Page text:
On machines fitted with close ratio gears when a 17T sleeve gear B 6 /3 is fitted, the layshaft driving gear B.86 /2 (27 Teeth) will only disengage from the sleeve gear in one position. It will therefore be necessary to turn the lay-shaft round until this one position is found. This is on account of the teeth of the Top-gear "pickup" masking the sleeve gear teeth. Similarly the layshaft can only be refitted in this one position. Do not remove the camplate or any part of the striking mechanism as this may be very difficult to replace correctly. Re-assembly is simply a reversal of the operations described above.
To change the kick starter return spring B.K.19 first take off the kick start housing complete (see above). Take off the nut from the kick start cotter and drive out the cotter using a soft metal punch to avoid damaging the threads. Take out the spring anchor peg B.K.73 /2 from the top of the housing. The crank simply pulls off the end of the ratchet or the ratchet may be tapped through the housing. It will bring the spring with it.
Fit one loop of the new spring over the peg in the ratchet. See that the thrust pins K191 and the engaging spring B.K.19 /2 are in place and refit the ratchet and spring into the housing, setting the spring and ratchet in such a position that the other loop is below the hole in the housing through which the anchor pin fits. Screw in the anchor peg taking care that its projection is engaged with the spring loop. Hold the large end of the ratchet in a vice and turn until the spring is in tension and the crank cotter and crank can be refitted.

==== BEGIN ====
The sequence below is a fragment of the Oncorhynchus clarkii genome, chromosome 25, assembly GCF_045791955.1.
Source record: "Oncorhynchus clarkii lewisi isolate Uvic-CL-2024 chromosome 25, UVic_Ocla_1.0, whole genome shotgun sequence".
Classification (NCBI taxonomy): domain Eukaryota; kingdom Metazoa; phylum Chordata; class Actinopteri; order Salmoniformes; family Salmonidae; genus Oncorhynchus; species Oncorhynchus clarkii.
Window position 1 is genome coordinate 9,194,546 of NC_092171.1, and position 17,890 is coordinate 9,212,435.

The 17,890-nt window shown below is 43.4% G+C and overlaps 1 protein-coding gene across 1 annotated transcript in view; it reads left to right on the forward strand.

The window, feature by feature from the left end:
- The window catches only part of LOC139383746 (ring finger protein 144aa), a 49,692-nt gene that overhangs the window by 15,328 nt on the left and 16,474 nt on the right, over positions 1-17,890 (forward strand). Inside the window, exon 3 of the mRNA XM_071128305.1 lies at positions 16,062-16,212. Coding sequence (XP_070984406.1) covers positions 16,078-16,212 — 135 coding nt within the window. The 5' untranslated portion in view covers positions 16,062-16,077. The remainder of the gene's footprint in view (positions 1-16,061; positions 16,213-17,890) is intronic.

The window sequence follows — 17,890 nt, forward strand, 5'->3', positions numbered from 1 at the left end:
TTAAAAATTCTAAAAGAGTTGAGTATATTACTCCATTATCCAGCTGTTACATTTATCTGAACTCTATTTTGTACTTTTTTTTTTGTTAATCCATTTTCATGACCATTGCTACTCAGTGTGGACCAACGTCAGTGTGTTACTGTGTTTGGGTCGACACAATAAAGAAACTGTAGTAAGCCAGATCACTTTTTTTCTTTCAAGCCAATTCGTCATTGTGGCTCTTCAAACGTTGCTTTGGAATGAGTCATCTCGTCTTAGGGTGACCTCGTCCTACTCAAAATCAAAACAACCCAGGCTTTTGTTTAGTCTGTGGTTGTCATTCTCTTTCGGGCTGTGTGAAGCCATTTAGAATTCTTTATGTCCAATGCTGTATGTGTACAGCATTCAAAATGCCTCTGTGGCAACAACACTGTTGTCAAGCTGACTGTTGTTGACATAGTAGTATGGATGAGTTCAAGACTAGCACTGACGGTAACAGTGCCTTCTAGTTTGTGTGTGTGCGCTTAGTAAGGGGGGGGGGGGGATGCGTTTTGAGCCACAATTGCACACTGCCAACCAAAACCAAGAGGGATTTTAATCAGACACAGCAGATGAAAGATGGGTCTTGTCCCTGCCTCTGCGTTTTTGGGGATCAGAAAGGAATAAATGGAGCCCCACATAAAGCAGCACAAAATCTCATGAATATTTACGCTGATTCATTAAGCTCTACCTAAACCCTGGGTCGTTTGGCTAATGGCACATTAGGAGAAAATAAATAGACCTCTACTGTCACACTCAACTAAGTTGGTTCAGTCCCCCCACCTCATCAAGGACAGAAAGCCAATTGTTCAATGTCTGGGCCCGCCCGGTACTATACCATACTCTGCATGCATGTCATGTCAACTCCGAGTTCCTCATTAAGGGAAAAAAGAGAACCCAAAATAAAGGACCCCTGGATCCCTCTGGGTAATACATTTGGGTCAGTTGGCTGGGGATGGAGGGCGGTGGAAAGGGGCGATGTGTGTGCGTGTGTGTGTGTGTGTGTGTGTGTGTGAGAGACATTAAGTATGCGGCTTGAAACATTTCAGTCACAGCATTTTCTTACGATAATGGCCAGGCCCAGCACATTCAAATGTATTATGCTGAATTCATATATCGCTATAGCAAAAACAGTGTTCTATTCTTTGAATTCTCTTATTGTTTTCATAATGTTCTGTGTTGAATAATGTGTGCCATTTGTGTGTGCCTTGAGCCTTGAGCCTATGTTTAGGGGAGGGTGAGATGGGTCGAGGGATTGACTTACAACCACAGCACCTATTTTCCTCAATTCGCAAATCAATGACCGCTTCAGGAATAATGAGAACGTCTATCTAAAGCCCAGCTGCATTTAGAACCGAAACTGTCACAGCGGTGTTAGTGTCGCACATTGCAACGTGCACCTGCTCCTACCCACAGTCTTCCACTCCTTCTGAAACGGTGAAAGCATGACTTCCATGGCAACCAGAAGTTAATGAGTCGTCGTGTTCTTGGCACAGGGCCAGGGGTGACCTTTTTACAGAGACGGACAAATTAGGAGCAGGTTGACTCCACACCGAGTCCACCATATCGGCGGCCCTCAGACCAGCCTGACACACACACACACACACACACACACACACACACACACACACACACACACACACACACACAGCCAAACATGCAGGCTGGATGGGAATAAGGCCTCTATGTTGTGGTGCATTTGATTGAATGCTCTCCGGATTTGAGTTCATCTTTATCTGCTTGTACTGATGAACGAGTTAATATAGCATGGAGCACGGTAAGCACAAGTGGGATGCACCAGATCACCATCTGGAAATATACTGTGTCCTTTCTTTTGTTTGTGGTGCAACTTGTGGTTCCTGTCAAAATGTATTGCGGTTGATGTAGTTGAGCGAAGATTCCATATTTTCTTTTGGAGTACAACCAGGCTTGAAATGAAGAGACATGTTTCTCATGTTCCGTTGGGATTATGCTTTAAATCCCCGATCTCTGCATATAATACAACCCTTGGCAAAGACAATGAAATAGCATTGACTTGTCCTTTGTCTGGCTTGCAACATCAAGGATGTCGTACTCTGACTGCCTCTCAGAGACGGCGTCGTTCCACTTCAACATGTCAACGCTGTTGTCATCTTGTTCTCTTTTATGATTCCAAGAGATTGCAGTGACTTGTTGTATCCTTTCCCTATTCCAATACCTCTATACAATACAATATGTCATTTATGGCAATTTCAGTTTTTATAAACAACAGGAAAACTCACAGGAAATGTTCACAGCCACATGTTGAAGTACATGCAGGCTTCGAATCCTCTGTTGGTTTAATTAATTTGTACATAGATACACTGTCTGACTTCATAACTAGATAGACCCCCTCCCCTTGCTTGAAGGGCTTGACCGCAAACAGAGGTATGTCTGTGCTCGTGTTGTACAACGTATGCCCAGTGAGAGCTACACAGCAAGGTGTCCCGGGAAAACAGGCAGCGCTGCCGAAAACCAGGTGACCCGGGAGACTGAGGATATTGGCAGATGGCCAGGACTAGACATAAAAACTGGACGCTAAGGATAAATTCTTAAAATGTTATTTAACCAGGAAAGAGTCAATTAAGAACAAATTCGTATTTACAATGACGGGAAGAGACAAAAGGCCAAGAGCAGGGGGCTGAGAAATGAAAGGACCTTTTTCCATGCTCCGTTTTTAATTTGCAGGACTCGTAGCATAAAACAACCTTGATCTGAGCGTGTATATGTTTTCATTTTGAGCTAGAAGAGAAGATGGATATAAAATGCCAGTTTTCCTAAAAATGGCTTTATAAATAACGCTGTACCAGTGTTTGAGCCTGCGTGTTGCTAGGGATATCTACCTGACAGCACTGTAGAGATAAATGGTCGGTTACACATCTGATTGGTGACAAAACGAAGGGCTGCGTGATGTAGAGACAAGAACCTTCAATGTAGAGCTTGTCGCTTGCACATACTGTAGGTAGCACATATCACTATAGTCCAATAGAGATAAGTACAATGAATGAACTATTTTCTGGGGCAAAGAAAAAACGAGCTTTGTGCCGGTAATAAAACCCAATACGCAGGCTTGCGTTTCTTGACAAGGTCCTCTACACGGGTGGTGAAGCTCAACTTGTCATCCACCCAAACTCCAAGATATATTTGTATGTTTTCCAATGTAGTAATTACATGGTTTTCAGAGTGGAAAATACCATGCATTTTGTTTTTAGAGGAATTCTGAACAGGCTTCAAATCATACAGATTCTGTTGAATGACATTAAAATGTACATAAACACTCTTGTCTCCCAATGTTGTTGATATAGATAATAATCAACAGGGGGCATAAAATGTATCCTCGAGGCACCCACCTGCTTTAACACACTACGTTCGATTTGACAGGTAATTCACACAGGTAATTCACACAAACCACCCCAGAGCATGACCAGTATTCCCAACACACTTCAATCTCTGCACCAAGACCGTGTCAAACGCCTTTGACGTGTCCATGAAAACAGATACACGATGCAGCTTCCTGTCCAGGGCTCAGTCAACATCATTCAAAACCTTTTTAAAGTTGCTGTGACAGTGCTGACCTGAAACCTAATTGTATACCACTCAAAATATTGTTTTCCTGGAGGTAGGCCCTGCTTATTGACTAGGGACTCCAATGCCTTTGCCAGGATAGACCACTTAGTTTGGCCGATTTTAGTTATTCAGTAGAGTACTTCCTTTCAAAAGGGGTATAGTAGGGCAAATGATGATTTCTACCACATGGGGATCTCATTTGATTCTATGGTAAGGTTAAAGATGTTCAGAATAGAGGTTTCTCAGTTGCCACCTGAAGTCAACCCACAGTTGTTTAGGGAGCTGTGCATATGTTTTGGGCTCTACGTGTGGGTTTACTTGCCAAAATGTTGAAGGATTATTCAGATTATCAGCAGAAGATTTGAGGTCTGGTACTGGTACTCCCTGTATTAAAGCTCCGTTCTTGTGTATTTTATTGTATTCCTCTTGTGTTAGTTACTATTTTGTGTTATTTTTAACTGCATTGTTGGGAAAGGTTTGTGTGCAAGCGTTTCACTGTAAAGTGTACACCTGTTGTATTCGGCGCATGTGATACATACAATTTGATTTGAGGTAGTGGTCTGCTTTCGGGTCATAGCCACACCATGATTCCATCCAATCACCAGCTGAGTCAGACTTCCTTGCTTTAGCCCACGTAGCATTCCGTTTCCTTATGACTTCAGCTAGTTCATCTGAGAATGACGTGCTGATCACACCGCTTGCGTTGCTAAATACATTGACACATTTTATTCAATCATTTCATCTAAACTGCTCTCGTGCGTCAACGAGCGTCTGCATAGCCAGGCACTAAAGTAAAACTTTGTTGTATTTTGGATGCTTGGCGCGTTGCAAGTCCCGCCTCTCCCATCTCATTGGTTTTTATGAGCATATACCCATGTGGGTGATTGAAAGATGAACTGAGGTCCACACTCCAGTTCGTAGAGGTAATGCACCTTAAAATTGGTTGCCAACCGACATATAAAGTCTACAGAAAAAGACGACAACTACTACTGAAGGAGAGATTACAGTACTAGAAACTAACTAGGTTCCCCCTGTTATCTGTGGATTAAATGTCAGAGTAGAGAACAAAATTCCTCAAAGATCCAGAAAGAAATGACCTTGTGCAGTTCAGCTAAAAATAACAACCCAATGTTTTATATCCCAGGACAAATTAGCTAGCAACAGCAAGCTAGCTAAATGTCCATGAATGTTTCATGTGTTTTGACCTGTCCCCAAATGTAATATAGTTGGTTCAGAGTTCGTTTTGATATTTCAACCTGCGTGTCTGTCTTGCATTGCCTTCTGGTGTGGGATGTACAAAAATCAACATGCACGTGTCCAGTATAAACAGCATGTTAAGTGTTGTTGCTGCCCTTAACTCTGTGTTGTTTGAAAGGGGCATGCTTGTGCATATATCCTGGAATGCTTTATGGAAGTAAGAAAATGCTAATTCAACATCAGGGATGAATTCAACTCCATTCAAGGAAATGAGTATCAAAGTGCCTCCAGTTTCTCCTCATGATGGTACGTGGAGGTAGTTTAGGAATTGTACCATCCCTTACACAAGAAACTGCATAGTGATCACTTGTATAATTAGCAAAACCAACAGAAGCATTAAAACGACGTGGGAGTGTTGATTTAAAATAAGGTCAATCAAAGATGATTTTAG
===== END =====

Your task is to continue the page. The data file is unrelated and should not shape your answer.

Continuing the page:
For those owners of Velocettes who do not possess a vice it is sometimes difficult to get the necessary tension on the return spring while fixing the kick start crank on its shaft. A simple method is to knock two nails from which the heads have been removed into the bench. These nails must be spaced the same distance apart as the oilways in the ratchet, which is slipped over them and held firm while the housing is twisted to give the necessary tension to the spring.
Refit the cotter with the threaded end towards the rear of the Machine. Finally refit the complete housing to the end cover making sure that the thrust washer B.K.82 is in place in the ratchet. Refill with engine oil, see page 7.